Growing up, I always remembered him as the young and vibrant one.  He played baseball and I’m sure other sports back in the day.  He had a big heart and it was heartwarming to hear all of the stories and recalling all those memories again.

Diabetes and other ailments took their toll over the years.  He apparently spent the last years of his life really battling them.  I’m sorry he and his family had to go through that.

After the funeral I found myself wondering so many things.

  • How did this passage of time happen so quickly?
  • Why had I not stayed in touch with more of my family members (and more often)?
  • Why do I always enjoy the fellowship of getting together with family and friends, yet it doesn’t happen as often as I’d like?
  • Why does it take the passing of a loved one for me to make these assessments?

Sound familiar?

To this day, I sometimes take things for granted.

I assume that certain family & friends will be around.  I assume that we can get together sometime and that sometime is soon, just around the corner.  I assume that things will stay pretty much as they are.

I assume that I will be around for a while, and my health will remain good.

Yet, none of these assumptions are ones I should be making.  In fact, it seems pretty obvious given the overwhelming evidence of events happening around me each and every day.   Yet, it seems so easy to sometimes get distracted and lose this perspective.

These events give me those gentle reminders that I indeed have a limited time on this earth.   I will seek out abundance now and not wait to make it happen.  It’s my job to do all I can to make my contribution, however modest, and make the world a better place as a result.

I have no idea how long I have but It will not be forever.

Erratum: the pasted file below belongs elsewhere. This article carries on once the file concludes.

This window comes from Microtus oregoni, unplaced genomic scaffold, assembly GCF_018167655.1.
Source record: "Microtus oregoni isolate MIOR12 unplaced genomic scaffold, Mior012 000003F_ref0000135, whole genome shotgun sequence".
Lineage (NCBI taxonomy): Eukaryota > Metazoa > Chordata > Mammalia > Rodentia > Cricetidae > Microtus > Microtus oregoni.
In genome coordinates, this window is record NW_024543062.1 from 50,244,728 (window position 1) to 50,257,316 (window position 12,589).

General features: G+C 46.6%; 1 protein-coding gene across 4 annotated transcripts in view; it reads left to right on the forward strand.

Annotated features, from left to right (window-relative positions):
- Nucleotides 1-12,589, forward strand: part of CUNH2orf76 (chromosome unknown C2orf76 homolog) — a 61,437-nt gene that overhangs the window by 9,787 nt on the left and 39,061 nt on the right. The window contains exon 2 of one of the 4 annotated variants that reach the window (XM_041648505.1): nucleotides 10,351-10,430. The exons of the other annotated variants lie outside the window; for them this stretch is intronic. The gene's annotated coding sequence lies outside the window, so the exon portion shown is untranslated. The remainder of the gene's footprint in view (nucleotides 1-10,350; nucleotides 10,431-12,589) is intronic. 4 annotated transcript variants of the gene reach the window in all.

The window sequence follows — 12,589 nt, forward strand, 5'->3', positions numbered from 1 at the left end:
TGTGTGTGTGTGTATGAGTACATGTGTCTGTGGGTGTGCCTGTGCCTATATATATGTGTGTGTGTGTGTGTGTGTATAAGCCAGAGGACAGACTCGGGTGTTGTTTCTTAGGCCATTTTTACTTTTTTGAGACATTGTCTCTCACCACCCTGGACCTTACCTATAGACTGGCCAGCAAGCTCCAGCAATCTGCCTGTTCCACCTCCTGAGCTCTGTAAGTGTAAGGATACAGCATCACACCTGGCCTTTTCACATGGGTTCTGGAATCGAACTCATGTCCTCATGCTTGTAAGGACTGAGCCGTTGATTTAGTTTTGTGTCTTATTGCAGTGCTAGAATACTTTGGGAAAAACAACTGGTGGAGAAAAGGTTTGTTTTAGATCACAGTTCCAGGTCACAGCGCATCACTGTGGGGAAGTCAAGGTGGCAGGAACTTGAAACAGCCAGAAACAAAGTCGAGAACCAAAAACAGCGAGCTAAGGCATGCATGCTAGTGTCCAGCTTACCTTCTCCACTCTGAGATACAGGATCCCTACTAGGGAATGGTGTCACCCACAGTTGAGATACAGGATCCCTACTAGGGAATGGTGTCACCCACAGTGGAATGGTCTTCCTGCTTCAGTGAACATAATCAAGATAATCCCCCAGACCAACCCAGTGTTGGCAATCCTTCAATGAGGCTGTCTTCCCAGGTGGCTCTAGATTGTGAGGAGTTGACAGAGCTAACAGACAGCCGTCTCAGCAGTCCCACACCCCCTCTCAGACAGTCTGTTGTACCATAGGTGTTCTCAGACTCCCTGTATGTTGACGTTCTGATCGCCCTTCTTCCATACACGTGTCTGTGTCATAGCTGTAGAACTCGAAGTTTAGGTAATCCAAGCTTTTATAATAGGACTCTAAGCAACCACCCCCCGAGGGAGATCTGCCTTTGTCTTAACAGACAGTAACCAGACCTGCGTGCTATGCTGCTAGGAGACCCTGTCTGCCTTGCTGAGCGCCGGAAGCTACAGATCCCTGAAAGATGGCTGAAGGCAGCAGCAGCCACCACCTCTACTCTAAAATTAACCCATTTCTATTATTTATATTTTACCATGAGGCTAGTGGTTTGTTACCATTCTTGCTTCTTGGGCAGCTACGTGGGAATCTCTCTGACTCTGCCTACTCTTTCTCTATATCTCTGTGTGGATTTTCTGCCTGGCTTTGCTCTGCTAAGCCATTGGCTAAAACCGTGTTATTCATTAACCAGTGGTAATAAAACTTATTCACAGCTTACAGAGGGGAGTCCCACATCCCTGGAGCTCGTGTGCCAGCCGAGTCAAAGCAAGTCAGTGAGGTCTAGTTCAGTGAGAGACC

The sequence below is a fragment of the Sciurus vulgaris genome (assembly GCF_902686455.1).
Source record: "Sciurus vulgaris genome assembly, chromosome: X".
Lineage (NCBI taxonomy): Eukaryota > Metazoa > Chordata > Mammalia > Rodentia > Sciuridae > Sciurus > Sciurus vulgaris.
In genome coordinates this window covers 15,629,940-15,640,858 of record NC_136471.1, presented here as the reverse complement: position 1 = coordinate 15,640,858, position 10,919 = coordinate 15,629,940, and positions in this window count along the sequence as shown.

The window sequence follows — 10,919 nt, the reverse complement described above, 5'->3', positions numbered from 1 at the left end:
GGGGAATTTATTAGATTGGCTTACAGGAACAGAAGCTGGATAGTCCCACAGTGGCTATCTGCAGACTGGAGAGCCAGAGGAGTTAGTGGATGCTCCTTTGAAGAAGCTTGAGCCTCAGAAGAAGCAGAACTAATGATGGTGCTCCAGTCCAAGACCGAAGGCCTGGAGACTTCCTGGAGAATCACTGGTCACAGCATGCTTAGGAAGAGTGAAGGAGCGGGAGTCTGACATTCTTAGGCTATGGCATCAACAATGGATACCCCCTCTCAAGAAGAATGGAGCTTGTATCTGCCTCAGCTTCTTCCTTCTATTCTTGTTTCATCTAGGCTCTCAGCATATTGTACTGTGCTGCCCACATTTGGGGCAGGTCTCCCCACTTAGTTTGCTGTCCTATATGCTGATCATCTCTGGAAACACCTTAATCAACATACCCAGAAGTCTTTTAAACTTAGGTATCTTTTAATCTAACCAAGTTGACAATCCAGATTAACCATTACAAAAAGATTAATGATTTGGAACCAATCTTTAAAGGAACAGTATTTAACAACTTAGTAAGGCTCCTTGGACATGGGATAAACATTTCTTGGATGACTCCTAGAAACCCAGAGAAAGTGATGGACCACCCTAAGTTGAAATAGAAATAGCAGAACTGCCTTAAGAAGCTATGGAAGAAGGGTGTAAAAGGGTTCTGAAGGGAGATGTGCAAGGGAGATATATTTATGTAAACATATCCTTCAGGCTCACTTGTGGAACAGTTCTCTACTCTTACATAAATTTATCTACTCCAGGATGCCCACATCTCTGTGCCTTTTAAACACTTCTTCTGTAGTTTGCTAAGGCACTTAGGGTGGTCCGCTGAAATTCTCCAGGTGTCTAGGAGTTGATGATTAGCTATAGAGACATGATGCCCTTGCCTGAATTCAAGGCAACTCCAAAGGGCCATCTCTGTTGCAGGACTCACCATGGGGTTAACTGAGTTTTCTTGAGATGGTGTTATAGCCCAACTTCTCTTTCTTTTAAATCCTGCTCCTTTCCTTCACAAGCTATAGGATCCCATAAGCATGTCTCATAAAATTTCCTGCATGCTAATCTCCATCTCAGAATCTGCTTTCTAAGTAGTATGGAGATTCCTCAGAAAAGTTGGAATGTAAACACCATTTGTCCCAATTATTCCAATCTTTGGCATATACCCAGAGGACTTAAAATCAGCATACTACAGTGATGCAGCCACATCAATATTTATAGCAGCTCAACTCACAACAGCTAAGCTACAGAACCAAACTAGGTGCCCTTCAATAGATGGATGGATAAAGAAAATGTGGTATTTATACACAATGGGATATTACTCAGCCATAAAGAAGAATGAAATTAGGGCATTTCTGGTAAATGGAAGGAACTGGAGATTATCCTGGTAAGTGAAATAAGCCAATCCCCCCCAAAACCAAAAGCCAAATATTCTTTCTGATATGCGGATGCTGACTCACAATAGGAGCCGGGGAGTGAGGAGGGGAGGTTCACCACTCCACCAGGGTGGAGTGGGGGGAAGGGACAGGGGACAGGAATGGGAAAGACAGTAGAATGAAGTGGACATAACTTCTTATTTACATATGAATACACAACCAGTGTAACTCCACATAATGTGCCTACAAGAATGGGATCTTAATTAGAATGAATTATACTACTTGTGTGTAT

Oh, and about that picture.

It’s what’s called actuarial notation.  “q” is the probability of death. “x” is age.  Infinity is the time horizon.

It basically is saying that the probability of death for everyone is ultimately 100% over the long run.

I don’t have to like death when it happens. But I get it, it will.  I have a lot left to do so I’d better get on with it.

Rest in peace Uncle Billy.

Be well.

11 Toxic Behaviors That Will Steal Your Joy

It’s always nice to get reminded of various energy sapping behaviors that will rob me of experiencing the joys of life.

I note #2 “Being overly connected to technology” as a bit ironic given that I’m posting this to a blog.

The full article is attached.

1. Comparing yourself to others

2. Being overly connected to technology

3. Taking things personally

4. Participating in drama

5. Living somebody else’s dream

6. Striving for perfection

7. Holding onto your vision too tightly

8. Re-living the past

9. Worrying about the future

10. Not making self-care a priority

11. Taking life too seriously


However, given that I’m told that I have a tight, brief writing style, perhaps it’s not considered “too” connected.

Be well.